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Saluting Our Sisters by Mandy Rhytes + 5 Inspirational Black Women - answers!

Intercultural Youth Scotland
November 1, 2023

Saluting Our Sisters

To our sisters  

The ones who thrive in environments that don’t always have the best soil  

The ones who participate in extreme sports  

And make it look easy  

Despite having worked twice as hard  

The ones that show  

Tenacity in their everyday  


The women  

Whose praises I sing  

Because they truly are  

The hero’s in lab coats  

The artists,  

Holding paint brushes and turning our pain  

Into purpose and  

Bringing our experiences to life  



The women in tech  

The women in music  

The women in activism  

Our heroes  

My heroes in capes  

The black women  

That show me what’s possible  

Their contributions to  

The woman I’m becoming  


The women in my circle  

Who I’m proud of  

The dreamers, the business owners  

The ones that lead with purpose  

And intention  


Saluting our sisters for  

Sisterhood represents  


Mandy Rhytes

For the final days of BHM, we showcased a spotlight on five inspirational Black women highlighting the activism, resilience, and power these women have demonstrated of being Black and being a woman. Thank you to Grace from the Education team for providing the following. Find the answers below!: 

Dr. Altheia Jones-LeCointe was at the forefront of the Black Power Movement in Britain in the 60s and 70s.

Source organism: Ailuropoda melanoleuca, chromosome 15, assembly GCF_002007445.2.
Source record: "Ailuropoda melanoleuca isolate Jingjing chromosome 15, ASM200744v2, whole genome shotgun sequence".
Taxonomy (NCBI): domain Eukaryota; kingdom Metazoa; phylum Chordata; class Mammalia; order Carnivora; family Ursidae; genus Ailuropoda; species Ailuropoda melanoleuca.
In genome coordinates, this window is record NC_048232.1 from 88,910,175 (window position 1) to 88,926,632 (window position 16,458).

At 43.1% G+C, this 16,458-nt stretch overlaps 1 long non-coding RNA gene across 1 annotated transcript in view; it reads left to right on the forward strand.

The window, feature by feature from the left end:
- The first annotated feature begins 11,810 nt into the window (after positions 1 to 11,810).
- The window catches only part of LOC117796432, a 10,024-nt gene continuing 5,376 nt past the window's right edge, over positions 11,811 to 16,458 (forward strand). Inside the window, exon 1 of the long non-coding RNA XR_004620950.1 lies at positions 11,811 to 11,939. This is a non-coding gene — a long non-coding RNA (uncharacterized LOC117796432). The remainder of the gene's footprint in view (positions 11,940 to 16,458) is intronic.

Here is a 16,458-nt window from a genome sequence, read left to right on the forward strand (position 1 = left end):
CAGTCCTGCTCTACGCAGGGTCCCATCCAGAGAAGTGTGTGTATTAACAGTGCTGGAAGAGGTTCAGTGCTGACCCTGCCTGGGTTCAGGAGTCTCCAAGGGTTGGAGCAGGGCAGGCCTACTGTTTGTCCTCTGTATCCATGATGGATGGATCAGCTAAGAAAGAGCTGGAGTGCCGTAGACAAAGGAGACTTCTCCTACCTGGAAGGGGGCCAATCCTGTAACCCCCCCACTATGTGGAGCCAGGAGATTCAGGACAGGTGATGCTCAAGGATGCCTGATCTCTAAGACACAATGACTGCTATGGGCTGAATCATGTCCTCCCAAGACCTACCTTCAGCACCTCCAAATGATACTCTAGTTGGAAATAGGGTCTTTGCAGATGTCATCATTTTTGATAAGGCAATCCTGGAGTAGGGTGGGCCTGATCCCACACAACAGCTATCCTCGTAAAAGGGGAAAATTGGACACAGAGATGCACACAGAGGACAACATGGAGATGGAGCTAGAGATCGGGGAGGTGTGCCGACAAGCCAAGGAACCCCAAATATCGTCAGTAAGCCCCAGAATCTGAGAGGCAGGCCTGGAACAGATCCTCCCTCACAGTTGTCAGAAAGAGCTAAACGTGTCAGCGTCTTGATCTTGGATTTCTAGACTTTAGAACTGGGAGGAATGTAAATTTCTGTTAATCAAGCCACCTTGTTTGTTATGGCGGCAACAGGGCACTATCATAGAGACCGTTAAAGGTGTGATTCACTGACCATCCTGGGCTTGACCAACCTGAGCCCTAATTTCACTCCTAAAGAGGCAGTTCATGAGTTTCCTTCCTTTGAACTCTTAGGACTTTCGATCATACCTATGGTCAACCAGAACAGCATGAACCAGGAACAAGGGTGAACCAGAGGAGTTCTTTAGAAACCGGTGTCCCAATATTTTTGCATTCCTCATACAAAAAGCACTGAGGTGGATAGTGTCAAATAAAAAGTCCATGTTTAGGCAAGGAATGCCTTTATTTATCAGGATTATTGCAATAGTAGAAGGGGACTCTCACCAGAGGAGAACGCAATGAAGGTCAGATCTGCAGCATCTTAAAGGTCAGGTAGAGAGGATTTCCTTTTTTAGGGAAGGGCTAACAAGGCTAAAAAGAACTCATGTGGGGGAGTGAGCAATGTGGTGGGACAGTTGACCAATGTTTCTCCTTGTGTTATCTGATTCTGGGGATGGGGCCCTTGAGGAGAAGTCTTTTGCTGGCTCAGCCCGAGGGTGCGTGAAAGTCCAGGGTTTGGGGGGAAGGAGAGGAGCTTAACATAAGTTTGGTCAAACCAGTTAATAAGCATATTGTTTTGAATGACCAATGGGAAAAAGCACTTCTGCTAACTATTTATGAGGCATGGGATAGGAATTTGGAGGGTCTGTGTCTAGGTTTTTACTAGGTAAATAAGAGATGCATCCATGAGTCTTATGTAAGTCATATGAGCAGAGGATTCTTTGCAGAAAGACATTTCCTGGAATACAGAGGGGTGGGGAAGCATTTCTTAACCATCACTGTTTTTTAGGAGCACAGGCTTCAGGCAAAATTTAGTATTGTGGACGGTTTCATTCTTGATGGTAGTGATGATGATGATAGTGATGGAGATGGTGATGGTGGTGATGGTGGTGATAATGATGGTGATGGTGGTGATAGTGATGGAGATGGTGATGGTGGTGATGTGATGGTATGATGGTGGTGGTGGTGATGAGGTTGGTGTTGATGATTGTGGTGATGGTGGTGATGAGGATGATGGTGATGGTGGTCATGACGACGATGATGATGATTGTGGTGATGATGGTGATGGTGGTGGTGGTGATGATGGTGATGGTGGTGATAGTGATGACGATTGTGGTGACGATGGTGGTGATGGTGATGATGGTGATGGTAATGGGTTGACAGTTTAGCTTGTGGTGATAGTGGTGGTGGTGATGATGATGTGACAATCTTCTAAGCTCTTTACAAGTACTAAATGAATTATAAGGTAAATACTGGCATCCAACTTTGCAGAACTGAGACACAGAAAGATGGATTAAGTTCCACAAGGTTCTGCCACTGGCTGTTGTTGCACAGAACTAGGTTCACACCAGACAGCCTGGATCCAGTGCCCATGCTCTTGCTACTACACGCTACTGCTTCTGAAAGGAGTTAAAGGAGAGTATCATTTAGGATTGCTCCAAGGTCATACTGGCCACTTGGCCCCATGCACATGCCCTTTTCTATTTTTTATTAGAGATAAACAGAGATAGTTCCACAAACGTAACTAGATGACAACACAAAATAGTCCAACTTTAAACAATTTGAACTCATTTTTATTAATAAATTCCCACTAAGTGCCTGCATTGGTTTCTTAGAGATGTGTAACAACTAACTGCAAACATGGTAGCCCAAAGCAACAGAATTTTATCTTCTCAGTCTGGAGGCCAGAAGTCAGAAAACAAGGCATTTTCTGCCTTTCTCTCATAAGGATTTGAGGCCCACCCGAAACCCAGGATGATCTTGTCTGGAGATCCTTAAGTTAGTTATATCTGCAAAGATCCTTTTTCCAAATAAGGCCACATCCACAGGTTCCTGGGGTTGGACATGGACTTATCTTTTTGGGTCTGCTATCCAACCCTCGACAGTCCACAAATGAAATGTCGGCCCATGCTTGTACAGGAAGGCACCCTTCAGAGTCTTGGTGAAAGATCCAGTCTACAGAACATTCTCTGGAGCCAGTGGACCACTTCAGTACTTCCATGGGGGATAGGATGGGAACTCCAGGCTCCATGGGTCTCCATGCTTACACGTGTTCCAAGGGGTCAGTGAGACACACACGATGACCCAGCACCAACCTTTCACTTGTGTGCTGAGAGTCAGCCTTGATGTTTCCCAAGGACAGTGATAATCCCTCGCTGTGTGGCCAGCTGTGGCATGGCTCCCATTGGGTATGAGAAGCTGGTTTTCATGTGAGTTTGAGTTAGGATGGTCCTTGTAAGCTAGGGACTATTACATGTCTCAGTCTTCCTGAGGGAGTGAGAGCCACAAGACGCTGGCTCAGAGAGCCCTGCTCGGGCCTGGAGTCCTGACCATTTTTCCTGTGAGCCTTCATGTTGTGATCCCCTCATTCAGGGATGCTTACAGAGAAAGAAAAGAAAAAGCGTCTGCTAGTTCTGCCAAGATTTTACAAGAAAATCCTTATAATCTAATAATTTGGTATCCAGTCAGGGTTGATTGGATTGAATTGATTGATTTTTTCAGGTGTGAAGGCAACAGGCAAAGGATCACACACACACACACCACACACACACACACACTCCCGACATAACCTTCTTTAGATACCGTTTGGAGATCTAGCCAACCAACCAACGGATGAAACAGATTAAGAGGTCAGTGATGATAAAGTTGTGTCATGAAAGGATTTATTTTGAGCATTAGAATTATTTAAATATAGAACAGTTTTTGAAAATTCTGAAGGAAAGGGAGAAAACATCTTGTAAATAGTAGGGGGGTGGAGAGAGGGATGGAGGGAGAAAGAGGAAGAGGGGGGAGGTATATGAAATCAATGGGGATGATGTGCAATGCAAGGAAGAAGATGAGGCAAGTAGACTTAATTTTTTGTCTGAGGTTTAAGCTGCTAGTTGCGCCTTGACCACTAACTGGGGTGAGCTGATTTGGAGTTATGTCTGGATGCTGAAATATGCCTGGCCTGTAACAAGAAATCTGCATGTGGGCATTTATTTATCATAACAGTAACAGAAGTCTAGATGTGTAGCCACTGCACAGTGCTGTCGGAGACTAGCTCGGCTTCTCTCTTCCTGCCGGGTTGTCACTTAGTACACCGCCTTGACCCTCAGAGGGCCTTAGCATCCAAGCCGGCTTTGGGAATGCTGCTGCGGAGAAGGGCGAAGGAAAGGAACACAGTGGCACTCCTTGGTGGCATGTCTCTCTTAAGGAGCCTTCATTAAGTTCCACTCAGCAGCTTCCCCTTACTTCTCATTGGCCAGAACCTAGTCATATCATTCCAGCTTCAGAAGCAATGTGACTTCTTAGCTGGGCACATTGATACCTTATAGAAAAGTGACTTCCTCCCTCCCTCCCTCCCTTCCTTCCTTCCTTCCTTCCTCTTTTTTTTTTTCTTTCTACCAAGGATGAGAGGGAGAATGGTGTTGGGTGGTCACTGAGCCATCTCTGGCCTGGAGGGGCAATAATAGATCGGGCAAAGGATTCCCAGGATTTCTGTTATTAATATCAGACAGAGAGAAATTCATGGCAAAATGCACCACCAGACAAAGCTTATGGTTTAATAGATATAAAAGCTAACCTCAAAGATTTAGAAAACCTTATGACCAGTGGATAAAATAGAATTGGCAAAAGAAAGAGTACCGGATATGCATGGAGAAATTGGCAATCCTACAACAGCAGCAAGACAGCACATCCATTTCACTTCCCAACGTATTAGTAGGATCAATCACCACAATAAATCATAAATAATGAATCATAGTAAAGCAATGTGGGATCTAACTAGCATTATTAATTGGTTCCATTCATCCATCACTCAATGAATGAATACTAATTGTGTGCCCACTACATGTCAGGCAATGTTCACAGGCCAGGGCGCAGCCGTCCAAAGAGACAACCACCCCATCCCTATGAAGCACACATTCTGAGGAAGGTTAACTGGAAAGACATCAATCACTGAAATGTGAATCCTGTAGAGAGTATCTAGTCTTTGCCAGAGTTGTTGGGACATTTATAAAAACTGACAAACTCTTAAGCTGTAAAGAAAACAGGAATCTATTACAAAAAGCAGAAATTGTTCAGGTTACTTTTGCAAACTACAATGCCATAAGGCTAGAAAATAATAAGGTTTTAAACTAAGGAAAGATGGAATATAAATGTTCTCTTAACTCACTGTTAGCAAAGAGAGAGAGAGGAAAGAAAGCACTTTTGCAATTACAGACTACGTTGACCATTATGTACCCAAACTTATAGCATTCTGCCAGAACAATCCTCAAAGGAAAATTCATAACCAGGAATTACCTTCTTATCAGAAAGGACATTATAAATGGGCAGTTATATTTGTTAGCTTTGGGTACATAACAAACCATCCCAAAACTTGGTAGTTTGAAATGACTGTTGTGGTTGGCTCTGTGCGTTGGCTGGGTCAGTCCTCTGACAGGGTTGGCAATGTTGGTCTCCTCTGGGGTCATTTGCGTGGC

Her activism group, The Mangrove Nine, were named after a restaurant in the area that became more like a sanctuary for like-minded people, and of course, good food.

Howe and Jone-LeCointe defended themselves in court when charged, “Altheia and Darcus were able to directly address the jury and, importantly, to cross-examine the police and other prosecution witnesses. It was highly effective because the jury were enabled to assess their credibility against the incredibility of the police witnesses in the case.

Dr. Jone-LeCointe currently serves as a haematologist in Britain and Trindidad! 

Altheia Jones-Lecointe: the Black Panther who became a Mangrove Nine hero | Society | The Guardian

Black British women who shaped our history – The F-Word (

bell hooks' is a trailblazing cultural theorist and activist.

Her real name is Gloria Jean Watkins. She used bell hooks as a penname to honour her late grandmother, Bell Blair Hooks. The refusal to capitalise her name came from the wish that people focused on her words, more than the author.

bell hooks started to write "Ain't I a Woman. Black Women and Feminism" at 19 (1971) and it wasn't published until a decade later at 1981!

hooks wrote about all three topics of feminism, race, love - and much more.

bell hooks obituary | Feminism | The Guardian


  • Anthology: Appalachian Elegy

Sister Rosetta Sharpe is America's first gospel rockstar! 

She is often referred to as, "The godmother of Rock & Roll."

When performing in 1947, Tharpe invited Little Richard on stage, which inspired him to become a performer and begin his own journey to stardom.

Tharpe influenced musicians from all areas of music, including Johnny Cash, Elvis Presley, Eric Clapton, Bruce Springsteen and Aretha Franklin.

Sister Rosetta Tharpe | Rock & Roll Hall of Fame (

Sister Rosetta Tharpe .. 1964 .. Didn't it Rain .. Blues and Gospel train - YouTube Video

Clara Marguerite Christian, a Dominican-born woman, is widely recognised as the first black woman student enrolled at the University of Edinburgh, in 1915 and studied Medicine.

Clara Marguerite Christian had six children.

She trained at the Hampton Institute and Oberlin College in the United States as a singer.

Gender, age, race and being a mother all presented as a barrier to finishing Christian's studies.

Clara Marguerite Christian | The University of Edinburgh

Ida B. Wells was a prominent journalist, activist, and researcher, in the late 19th and early 20th centuries. In her lifetime, she battled sexism, racism, and violence.

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